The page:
Caffeine Intake in ChildrenPrint this page
Caffeine is naturally occurring in coffee, tea and cocoa and is added to a range of other popular products including cola and energy drinks. Whereas coffee is a major contributing source of caffeine in the diet of adults, this is usually not the case for children or adolescents, who tend not to acquire a liking for coffee until they are older.
Moderate caffeine intakes are of no concern for the general adult population, however concerns have been raised over high intakes in young children and adolescents50.
Caffeine intake levels in children
The EFSA Comprehensive European Food Consumption Database shows that coffee consumption by children is insignificant and intake by adolescents is very low51, resulting in a negligible caffeine intake from coffee for these age groups. However other sources of caffeine were shown to be present in their diet such as cocoa-based products or other beverages such as soft drinks. U.S. studies suggest that the majority of caffeine consumed by children and adolescents comes from other caffeinated beverages such as ‘energy’ drinks52,53.
A large and thorough risk assessment of caffeine intake among children and adolescents in Nordic countries was published in 2008 in which the authors stated that very few children consumed coffee before they were 13 years of age54. A recent study of the Austrian population did not include intake data for children/adolescents under the age of 14 years55.
The European Food Safety Authority (EFSA) in its Scientific Opinion on Caffeine (EFSA 2015) suggested that caffeine intakes of 3 mg/kg body weight per day provides a basis for calculating caffeine intakes of no concern for children and adolescents.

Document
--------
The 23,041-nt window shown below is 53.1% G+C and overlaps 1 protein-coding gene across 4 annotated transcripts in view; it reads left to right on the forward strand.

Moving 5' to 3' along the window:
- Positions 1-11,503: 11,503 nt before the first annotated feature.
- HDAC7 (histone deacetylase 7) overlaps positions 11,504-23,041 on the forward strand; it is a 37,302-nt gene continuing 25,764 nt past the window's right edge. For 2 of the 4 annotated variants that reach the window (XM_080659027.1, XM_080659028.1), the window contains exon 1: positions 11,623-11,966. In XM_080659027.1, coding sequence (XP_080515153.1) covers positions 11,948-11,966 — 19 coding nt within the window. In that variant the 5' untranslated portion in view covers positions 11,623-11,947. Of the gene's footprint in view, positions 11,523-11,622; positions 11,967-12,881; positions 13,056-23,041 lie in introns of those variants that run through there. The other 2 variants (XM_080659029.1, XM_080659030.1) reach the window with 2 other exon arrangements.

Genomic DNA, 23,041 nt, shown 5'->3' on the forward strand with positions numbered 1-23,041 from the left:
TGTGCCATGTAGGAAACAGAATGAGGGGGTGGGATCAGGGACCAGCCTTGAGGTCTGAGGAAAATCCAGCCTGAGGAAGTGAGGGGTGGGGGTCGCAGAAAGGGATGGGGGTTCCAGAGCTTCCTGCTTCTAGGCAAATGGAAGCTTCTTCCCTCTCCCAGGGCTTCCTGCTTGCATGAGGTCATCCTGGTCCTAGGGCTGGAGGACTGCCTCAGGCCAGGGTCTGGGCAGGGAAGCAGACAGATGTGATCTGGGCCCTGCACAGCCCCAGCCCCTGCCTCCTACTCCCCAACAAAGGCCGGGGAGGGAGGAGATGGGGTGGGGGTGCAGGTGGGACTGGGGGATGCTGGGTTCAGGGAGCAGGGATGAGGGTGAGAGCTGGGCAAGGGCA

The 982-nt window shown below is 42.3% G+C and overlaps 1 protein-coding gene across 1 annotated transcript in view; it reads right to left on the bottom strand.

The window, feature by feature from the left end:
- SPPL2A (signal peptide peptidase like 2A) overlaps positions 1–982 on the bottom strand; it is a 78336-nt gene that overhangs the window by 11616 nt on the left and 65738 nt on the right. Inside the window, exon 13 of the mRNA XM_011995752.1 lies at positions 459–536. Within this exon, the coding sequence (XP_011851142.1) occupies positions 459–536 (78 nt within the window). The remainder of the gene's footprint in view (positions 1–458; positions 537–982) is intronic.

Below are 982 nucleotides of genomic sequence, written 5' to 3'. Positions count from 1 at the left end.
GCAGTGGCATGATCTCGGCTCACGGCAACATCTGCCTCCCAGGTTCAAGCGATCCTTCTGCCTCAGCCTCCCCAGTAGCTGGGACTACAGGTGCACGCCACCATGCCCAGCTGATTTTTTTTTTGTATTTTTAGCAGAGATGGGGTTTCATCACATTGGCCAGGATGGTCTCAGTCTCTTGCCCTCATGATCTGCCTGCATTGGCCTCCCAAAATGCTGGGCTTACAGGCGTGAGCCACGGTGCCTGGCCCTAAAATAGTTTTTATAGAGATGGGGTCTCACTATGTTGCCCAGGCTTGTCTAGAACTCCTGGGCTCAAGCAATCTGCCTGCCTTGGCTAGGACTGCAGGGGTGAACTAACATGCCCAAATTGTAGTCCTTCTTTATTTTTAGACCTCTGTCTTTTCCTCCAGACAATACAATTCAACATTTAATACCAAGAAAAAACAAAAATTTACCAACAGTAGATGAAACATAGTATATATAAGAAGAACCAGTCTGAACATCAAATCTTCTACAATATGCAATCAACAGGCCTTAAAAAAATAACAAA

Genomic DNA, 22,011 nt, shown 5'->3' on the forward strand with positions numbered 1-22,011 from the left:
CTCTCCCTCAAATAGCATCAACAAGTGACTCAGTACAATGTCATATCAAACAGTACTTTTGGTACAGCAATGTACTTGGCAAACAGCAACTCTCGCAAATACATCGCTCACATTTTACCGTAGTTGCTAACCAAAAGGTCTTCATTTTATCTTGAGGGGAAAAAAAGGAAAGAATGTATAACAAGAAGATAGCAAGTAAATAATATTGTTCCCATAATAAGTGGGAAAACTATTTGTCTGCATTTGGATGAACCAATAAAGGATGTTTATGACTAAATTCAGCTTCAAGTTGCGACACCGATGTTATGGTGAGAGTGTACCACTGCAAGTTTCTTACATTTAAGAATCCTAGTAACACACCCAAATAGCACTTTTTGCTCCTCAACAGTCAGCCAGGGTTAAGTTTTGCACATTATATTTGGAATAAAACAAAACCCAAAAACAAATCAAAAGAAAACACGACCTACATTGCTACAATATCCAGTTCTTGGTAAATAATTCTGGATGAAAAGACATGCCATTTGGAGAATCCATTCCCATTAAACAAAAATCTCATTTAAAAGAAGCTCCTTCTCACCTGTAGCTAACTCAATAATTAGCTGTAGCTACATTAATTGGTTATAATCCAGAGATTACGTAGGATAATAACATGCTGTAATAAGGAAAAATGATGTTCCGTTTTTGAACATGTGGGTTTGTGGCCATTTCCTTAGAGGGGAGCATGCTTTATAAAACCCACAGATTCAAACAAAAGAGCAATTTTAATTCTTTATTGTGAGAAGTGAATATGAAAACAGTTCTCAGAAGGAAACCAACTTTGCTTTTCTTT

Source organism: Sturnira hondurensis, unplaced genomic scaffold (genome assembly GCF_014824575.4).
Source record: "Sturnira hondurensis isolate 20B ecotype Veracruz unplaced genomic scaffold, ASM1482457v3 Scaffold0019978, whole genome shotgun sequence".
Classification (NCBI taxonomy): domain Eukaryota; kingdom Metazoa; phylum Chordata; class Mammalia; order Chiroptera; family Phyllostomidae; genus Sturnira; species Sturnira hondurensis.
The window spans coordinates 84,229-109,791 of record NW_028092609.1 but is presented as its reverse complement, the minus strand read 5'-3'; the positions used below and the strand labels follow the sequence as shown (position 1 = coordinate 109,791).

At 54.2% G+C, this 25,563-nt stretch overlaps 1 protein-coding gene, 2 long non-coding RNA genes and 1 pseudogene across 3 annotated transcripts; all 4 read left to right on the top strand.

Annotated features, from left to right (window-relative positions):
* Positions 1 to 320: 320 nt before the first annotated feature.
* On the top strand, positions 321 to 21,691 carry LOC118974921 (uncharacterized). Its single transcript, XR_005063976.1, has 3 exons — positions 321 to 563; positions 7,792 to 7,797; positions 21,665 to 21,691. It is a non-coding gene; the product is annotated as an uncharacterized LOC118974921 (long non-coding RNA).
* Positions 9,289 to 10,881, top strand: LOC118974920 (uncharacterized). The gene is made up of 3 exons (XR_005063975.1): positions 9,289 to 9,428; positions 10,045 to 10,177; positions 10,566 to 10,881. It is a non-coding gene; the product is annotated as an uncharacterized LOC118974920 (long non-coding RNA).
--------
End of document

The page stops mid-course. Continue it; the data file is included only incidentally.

They also advised that, as in adults, caffeine doses of about 1.4 mg/kg body weight may increase sleep latency and reduce sleep duration in some children and adolescents, particularly when consumed close to bedtime.
Caffeine and children’s health
There is limited data available on this topic. However, a recently published systematic review on caffeine in the diet of children and adolescents found that higher intakes of caffeine (>5 mg/kg bodyweight per day) were associated with an increased risk of anxiety and withdrawal symptoms, whilst moderate intake levels (2.5 mg/kg bodyweight per day) were not linked with such effects and indeed may benefit cognitive function and sports performance based on the results of adult studies. The author highlights the need for further studies to determine the potential health impact of caffeine intakes in children, especially with respect to possible long term effects of regular caffeine intake on their developing body and mind and whether there may be benefits for alertness and sports performance with moderate intakes of caffeine56.
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